There’s not any doubt that executives at corporate giant WorldCom are guilty of fraud. By claiming that $3.8 billion in expenses were “investments,” they were able to tell investors that they had an extra $3.8 billion in profits. But games with accounting were the least of their crimes. 17,000 workers are losing their jobs. For the laid off, more than a few homes and dreams will be casualties of WorldCom’s callousness. WorldCom employs about 80,000 people. More job cuts will take place in coming months. Pensions are gone. Families are left without health care. Life savings are wiped out.
That said, what is wrong with Wall Street goes a lot deeper than a bunch of crooked CEOs with crooked accountants. WorldCom, Enron and Xerox are the tip of an iceberg – the result of a profound shift in the capitalist climate that unfolded in the 1990’s.
Throughout the 90’s, Wall Street was bloated by a vast speculative bubble. Companies that could stick all they actually owned into storage locker were suddenly worth millions. High-tech corporations that never made a dime in profits saw the price of their stocks rise to dizzying heights, as investors bet that these corporations were the wave of the future. Venture capitalists, investment firms and mutual fund managers adopted an almost religious belief that the maximum profits would be found by riding the wave of speculation. And capital poured into U.S. markets from around the globe.
This climate gave rise to accounting scandals. Most big corporations are still “overvalued,” even after the meltdown on the high-tech NASDAQ stock exchange. These companies are neither making the kind of money, nor do they have the assets, to justify their stock prices. So, the tendency is to lie. They use “creative accounting” and count the money they spent as the money they made.
Then add on these three other facts. First, that accounting firms are in business to make money. Like Arthur Anderson, they have special consulting departments that design these cons for companies. Second, government regulations are a joke. Foxes and wolves are guarding the hen house. And finally, illegal insider trading – the practice of capitalists inside companies taking advantage of information not available to the public to buy and sell stocks – which is second nature to the elite – and you have a recipe for a crisis in confidence.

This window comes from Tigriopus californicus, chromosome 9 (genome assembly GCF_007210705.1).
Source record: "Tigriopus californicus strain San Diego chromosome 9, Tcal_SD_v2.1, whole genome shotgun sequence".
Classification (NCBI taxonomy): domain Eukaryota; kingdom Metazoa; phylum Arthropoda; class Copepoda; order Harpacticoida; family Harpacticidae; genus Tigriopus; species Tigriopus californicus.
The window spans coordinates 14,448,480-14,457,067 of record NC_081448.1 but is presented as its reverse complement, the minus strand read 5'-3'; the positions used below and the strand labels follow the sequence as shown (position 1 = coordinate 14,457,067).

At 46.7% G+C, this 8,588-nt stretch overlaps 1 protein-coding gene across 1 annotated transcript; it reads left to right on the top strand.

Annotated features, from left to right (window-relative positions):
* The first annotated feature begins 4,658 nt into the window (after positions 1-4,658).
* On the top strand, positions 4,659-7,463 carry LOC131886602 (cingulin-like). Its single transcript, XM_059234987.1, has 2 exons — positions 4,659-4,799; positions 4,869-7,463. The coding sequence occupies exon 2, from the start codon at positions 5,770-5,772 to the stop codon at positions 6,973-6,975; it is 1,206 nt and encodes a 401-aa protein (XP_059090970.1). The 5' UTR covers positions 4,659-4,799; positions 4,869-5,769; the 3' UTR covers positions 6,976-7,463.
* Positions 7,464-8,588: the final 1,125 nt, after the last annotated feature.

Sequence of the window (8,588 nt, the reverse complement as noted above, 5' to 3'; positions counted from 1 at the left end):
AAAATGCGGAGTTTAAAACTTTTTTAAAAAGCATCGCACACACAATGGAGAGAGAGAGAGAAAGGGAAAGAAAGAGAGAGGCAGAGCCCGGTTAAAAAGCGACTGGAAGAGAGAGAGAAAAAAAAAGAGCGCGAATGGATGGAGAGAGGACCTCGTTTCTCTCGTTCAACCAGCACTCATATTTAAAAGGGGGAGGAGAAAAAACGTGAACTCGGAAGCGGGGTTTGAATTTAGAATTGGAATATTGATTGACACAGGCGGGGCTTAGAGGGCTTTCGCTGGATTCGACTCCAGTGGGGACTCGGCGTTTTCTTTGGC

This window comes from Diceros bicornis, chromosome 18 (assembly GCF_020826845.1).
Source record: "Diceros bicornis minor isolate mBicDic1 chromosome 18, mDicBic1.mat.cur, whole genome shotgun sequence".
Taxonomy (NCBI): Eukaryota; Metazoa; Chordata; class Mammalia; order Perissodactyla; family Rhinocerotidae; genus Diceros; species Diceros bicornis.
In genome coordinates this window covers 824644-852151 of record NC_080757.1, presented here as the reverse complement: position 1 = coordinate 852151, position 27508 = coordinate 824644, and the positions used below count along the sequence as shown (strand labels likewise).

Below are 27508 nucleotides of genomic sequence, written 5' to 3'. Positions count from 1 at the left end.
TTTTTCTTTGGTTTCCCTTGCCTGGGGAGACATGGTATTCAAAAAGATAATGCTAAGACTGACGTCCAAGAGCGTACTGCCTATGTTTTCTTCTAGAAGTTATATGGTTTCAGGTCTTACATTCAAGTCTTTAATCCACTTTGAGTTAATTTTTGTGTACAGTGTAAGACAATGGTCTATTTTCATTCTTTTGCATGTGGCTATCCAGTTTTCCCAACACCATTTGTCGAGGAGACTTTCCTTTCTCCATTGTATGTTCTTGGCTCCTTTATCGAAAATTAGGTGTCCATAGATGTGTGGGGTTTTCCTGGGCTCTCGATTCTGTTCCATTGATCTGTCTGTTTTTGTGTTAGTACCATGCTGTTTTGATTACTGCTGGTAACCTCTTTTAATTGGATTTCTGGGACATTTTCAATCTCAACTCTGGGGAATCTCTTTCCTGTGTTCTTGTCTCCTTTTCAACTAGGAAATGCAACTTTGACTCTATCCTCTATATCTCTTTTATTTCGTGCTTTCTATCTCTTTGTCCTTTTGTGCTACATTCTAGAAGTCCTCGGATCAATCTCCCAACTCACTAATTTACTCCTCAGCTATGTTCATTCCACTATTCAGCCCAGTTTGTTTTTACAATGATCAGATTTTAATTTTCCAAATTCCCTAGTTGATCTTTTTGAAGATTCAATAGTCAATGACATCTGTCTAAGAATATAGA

This is no small matter. Stocks are worth what people will to pay for them. Since the markets are overvalued, even after the recent downturns; and high stock prices are demand driven, multiplied by money pouring in from abroad; a crisis in confidence means dropping demand. This at least raises the possibility of big drops on U.S. stock exchanges. Already, foreign capital is leaving the U.S. The speed of the departure is accelerated by a rising Euro and a declining dollar.
In the months ahead, the White House will do everything in its power to convince investors big and small to keep their money in Wall Street. There will be talk about reforming the Security and Exchange Commission, new regulations for the accounting firms, and tough talk about the corrupt going to jail. None of these can put an end to the wild swings in the market. Speculation makes for fraud, but curbing fraud does not end speculation. And most investments at this point are investments in speculation – the purchase of overvalued stocks with the hope that more money will come into the market to push the prices still higher.
No one who is truly rich keeps his or her money at home. They use it to make more money – they invest it, searching out the highest rate of profit. Right now, there is a huge amount of overproduction in auto, steel, telecommunications equipment, computer chips and just about anything else that’s manufactured. This does not mean that folks like us do not want more cars or computers. We just can’t afford them. The big corporations that make these things can produce a lot more than working people can afford to buy. This is the key to the underlying weakness in the economy. It is the rickety foundation that the tower of stock speculation is built on.
In the months ahead, the rich are going to do their best to have working people pay for their problems. There will be more layoffs. With revenues shrinking, government will move to attack public employees and cut back on the programs that serve us. American capitalism has been one big continuous party for wealthy. Now that there is an economic downturn, and the possibility of deepening crisis, the rich should be the ones to pay!